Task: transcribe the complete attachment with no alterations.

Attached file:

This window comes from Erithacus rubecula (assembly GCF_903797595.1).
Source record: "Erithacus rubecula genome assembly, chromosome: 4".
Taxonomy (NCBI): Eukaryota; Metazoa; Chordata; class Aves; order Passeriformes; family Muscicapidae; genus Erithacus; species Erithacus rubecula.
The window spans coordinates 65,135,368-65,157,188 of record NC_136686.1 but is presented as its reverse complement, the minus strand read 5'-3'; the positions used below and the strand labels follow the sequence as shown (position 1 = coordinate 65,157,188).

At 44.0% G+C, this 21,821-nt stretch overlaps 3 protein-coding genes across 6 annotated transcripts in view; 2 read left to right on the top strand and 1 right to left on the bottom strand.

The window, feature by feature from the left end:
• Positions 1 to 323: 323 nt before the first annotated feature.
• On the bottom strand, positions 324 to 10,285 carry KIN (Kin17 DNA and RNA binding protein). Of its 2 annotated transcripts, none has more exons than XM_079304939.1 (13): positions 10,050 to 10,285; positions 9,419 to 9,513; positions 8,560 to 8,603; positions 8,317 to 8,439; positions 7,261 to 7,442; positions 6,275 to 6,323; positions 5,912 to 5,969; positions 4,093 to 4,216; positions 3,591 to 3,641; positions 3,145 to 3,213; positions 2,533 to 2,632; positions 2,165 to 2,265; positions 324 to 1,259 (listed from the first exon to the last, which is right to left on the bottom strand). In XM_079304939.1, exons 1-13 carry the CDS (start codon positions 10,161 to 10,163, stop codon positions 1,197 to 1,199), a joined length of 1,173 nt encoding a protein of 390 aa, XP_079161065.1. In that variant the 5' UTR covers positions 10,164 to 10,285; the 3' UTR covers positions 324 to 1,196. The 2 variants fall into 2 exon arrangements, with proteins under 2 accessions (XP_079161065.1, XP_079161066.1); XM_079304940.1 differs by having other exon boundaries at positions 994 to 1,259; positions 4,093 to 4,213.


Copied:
This window comes from Erithacus rubecula (assembly GCF_903797595.1).
Source record: "Erithacus rubecula genome assembly, chromosome: 4".
Taxonomy (NCBI): Eukaryota; Metazoa; Chordata; class Aves; order Passeriformes; family Muscicapidae; genus Erithacus; species Erithacus rubecula.
The window spans coordinates 65,135,368-65,157,188 of record NC_136686.1 but is presented as its reverse complement, the minus strand read 5'-3'; the positions used below and the strand labels follow the sequence as shown (position 1 = coordinate 65,157,188).

At 44.0% G+C, this 21,821-nt stretch overlaps 3 protein-coding genes across 6 annotated transcripts in view; 2 read left to right on the top strand and 1 right to left on the bottom strand.

The window, feature by feature from the left end:
• Positions 1 to 323: 323 nt before the first annotated feature.
• On the bottom strand, positions 324 to 10,285 carry KIN (Kin17 DNA and RNA binding protein). Of its 2 annotated transcripts, none has more exons than XM_079304939.1 (13): positions 10,050 to 10,285; positions 9,419 to 9,513; positions 8,560 to 8,603; positions 8,317 to 8,439; positions 7,261 to 7,442; positions 6,275 to 6,323; positions 5,912 to 5,969; positions 4,093 to 4,216; positions 3,591 to 3,641; positions 3,145 to 3,213; positions 2,533 to 2,632; positions 2,165 to 2,265; positions 324 to 1,259 (listed from the first exon to the last, which is right to left on the bottom strand). In XM_079304939.1, exons 1-13 carry the CDS (start codon positions 10,161 to 10,163, stop codon positions 1,197 to 1,199), a joined length of 1,173 nt encoding a protein of 390 aa, XP_079161065.1. In that variant the 5' UTR covers positions 10,164 to 10,285; the 3' UTR covers positions 324 to 1,196. The 2 variants fall into 2 exon arrangements, with proteins under 2 accessions (XP_079161065.1, XP_079161066.1); XM_079304940.1 differs by having other exon boundaries at positions 994 to 1,259; positions 4,093 to 4,213.